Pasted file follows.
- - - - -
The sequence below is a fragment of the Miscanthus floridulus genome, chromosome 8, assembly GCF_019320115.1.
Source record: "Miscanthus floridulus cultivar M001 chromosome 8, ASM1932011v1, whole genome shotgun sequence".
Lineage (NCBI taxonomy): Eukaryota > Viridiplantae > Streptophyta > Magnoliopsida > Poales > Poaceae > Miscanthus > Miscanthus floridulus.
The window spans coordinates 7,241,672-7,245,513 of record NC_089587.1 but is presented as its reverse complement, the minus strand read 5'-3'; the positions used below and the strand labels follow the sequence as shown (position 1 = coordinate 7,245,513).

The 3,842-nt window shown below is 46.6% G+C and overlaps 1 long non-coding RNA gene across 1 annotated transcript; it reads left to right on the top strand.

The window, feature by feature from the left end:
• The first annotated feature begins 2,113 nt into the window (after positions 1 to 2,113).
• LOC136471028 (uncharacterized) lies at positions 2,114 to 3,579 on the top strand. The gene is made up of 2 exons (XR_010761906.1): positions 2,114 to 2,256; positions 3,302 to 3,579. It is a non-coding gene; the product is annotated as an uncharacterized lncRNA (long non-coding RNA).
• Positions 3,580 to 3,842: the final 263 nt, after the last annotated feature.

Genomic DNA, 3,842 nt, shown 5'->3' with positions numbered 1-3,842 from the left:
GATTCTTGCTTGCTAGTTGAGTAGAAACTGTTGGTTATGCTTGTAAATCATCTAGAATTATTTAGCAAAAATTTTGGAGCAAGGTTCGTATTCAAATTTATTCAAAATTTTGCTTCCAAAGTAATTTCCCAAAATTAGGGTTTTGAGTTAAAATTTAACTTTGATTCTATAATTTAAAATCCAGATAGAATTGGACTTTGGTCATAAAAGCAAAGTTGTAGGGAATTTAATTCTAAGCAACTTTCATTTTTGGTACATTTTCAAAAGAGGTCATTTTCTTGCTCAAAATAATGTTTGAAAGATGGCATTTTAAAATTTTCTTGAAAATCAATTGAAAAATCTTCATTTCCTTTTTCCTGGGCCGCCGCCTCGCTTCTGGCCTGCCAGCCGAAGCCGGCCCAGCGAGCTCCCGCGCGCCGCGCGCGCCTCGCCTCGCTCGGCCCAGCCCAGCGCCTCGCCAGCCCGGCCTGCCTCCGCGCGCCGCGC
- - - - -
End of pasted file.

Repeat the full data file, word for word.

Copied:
The sequence below is a fragment of the Miscanthus floridulus genome, chromosome 8, assembly GCF_019320115.1.
Source record: "Miscanthus floridulus cultivar M001 chromosome 8, ASM1932011v1, whole genome shotgun sequence".
Lineage (NCBI taxonomy): Eukaryota > Viridiplantae > Streptophyta > Magnoliopsida > Poales > Poaceae > Miscanthus > Miscanthus floridulus.
The window spans coordinates 7,241,672-7,245,513 of record NC_089587.1 but is presented as its reverse complement, the minus strand read 5'-3'; the positions used below and the strand labels follow the sequence as shown (position 1 = coordinate 7,245,513).

The 3,842-nt window shown below is 46.6% G+C and overlaps 1 long non-coding RNA gene across 1 annotated transcript; it reads left to right on the top strand.

The window, feature by feature from the left end:
• The first annotated feature begins 2,113 nt into the window (after positions 1 to 2,113).
• LOC136471028 (uncharacterized) lies at positions 2,114 to 3,579 on the top strand. The gene is made up of 2 exons (XR_010761906.1): positions 2,114 to 2,256; positions 3,302 to 3,579. It is a non-coding gene; the product is annotated as an uncharacterized lncRNA (long non-coding RNA).
• Positions 3,580 to 3,842: the final 263 nt, after the last annotated feature.

Genomic DNA, 3,842 nt, shown 5'->3' with positions numbered 1-3,842 from the left:
GATTCTTGCTTGCTAGTTGAGTAGAAACTGTTGGTTATGCTTGTAAATCATCTAGAATTATTTAGCAAAAATTTTGGAGCAAGGTTCGTATTCAAATTTATTCAAAATTTTGCTTCCAAAGTAATTTCCCAAAATTAGGGTTTTGAGTTAAAATTTAACTTTGATTCTATAATTTAAAATCCAGATAGAATTGGACTTTGGTCATAAAAGCAAAGTTGTAGGGAATTTAATTCTAAGCAACTTTCATTTTTGGTACATTTTCAAAAGAGGTCATTTTCTTGCTCAAAATAATGTTTGAAAGATGGCATTTTAAAATTTTCTTGAAAATCAATTGAAAAATCTTCATTTCCTTTTTCCTGGGCCGCCGCCTCGCTTCTGGCCTGCCAGCCGAAGCCGGCCCAGCGAGCTCCCGCGCGCCGCGCGCGCCTCGCCTCGCTCGGCCCAGCCCAGCGCCTCGCCAGCCCGGCCTGCCTCCGCGCGCCGCGC